ABC-CLIO

Peak Plastic

The Rise or Fall of Our Synthetic World

by Jack Buffington

 

By the year 2050, there will be more plastic in the ocean than fish.

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Cover image for Peak Plastic

November 2018

Praeger

Pages 152
Volumes 1
Size 6 1/8x9 1/4
Topics Current Events and Issues/Environment
  Business/Strategy

Shows why plastics, in aggregate, have become a toxin to humans, wildlife, and the planet, and proposes novel solutions that involve neither traditional recycling nor giving up plastic.

"Plastics!" In the 50 years since Dustin Hoffman's character in The Graduate was instructed that this was the career field of the future, we have not been able to escape this ubiquitous but poorly understood material. Author Jack Buffington argues that the plastics crisis is careening toward a tipping point from which there will be no return. There is still time, however, to do something about this crisis if we have the imagination and the will to move away from the failed policies of the past.

This book is the first to propose a new model for linking our synthetic world to the natural one, rather than seeking to treat them as separate entities. The key is supply chain innovation. Buffington presents five market-based solutions based on this principle that will allow consumers to continue to use plastic, which has in many ways enabled our way of life. Alongside these proposed solutions, he also addresses the proliferation of plastic as we know it—growth that, if left unchecked, will lead to a "planetary crisis," according to the United Nations—and considers how the material itself might be adapted for a sustainable future.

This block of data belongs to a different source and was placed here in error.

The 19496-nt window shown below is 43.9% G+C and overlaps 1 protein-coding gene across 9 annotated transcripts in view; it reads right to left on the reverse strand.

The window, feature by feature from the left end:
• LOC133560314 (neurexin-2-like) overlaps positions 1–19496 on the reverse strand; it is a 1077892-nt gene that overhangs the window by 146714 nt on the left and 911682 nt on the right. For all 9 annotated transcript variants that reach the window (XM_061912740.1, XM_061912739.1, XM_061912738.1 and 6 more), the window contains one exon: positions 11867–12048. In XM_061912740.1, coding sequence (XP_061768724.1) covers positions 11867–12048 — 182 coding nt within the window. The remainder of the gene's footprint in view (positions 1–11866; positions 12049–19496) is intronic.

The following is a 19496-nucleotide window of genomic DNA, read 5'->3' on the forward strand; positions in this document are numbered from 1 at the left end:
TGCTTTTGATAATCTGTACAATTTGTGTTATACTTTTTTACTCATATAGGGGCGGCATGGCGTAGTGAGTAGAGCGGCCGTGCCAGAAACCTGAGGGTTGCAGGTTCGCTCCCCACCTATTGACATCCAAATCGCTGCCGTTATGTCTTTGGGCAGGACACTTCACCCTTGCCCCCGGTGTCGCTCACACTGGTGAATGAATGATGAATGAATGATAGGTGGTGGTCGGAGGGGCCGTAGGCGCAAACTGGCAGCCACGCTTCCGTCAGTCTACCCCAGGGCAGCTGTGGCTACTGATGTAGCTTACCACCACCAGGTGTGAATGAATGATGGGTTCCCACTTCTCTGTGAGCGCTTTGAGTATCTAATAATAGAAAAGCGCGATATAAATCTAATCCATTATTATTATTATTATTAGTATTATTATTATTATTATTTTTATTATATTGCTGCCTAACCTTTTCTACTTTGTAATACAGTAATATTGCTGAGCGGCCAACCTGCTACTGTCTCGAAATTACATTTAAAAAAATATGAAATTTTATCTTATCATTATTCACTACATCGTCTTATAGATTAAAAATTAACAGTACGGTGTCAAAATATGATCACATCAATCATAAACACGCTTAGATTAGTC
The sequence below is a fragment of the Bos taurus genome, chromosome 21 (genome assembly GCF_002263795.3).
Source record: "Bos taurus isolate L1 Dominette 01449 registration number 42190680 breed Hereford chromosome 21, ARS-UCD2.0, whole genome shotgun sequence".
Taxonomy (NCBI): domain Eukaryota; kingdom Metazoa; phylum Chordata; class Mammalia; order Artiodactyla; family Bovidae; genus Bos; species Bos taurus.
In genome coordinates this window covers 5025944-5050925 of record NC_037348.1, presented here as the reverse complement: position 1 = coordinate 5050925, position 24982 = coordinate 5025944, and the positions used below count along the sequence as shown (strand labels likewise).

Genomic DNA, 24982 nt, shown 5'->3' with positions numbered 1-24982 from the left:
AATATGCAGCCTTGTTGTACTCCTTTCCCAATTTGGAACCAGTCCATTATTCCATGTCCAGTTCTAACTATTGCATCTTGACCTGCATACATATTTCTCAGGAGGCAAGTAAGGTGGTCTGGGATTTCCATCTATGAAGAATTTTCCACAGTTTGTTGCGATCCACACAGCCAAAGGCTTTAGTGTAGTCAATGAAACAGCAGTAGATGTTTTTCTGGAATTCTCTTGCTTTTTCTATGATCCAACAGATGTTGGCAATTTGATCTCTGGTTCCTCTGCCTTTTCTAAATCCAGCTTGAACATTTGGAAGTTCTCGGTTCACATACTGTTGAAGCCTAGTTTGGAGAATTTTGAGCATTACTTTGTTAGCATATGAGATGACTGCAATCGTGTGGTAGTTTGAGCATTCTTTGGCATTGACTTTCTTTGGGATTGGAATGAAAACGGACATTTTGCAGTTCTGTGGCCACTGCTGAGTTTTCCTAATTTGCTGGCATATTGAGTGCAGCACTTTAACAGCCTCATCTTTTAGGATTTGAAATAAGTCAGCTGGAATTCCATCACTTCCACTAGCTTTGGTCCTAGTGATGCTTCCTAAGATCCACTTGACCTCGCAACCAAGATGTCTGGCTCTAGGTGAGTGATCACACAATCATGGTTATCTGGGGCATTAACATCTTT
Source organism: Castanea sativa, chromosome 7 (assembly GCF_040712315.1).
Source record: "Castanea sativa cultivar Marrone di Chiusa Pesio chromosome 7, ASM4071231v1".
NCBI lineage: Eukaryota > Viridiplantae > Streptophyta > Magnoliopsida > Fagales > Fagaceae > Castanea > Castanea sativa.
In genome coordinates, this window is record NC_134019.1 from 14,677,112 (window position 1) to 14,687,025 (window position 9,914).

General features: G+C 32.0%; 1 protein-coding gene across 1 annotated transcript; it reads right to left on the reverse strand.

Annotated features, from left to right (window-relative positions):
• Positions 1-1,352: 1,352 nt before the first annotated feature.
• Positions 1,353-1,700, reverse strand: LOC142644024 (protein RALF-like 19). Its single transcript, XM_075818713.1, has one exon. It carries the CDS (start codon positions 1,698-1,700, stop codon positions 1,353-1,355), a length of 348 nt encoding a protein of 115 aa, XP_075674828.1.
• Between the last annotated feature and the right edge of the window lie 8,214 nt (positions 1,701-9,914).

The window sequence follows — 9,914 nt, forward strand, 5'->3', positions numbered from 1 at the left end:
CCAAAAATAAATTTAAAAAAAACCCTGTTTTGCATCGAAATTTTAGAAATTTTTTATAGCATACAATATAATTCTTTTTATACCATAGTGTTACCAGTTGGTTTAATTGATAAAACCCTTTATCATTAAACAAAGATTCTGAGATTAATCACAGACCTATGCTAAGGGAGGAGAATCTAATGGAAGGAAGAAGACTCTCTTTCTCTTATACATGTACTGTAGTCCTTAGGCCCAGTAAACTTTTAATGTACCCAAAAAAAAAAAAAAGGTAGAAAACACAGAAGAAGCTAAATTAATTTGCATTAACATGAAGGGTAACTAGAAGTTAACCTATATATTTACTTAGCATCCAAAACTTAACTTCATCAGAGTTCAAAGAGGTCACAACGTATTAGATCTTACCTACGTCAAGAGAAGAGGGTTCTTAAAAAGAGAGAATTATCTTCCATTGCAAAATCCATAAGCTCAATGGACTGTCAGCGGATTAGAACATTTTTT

Features

  • Provides a realistic solution for our use of plastic: not to eliminate it, but to innovate it
  • Views plastic not only as a known environmental and health hazard but as a material critical to our future and therefore worth revising for future use
  • Explains what we must do—and by when—in order to be able to keep using plastic without harming the planet or our health
  • Shows the links between the environmental, toxicological, and socioeconomic challenges in our use of plastic, and how these dangers can be remedied by supply chain innovation
  • Introduces two significant disruptive innovations that if implemented, will save us from the growing problem posed by synthetics
Author Info

Jack Buffington is responsible for warehousing and fulfillment for MillerCoors, the second largest beer manufacturer in the United States. His professional background includes leadership positions in the fields of supply chain, operations, information technology, and finance across the consulting and consumer products sectors, both domestically and internationally. Professor of Supply Chain Management at University College and the Daniels College of Business at the University of Denver, Buffington earned a PhD in Industrial Marketing/Supply Chain Management at the Luleå University of Technology in Luleå, Sweden. He is author of several books, among them Praeger's The Recycling Myth.

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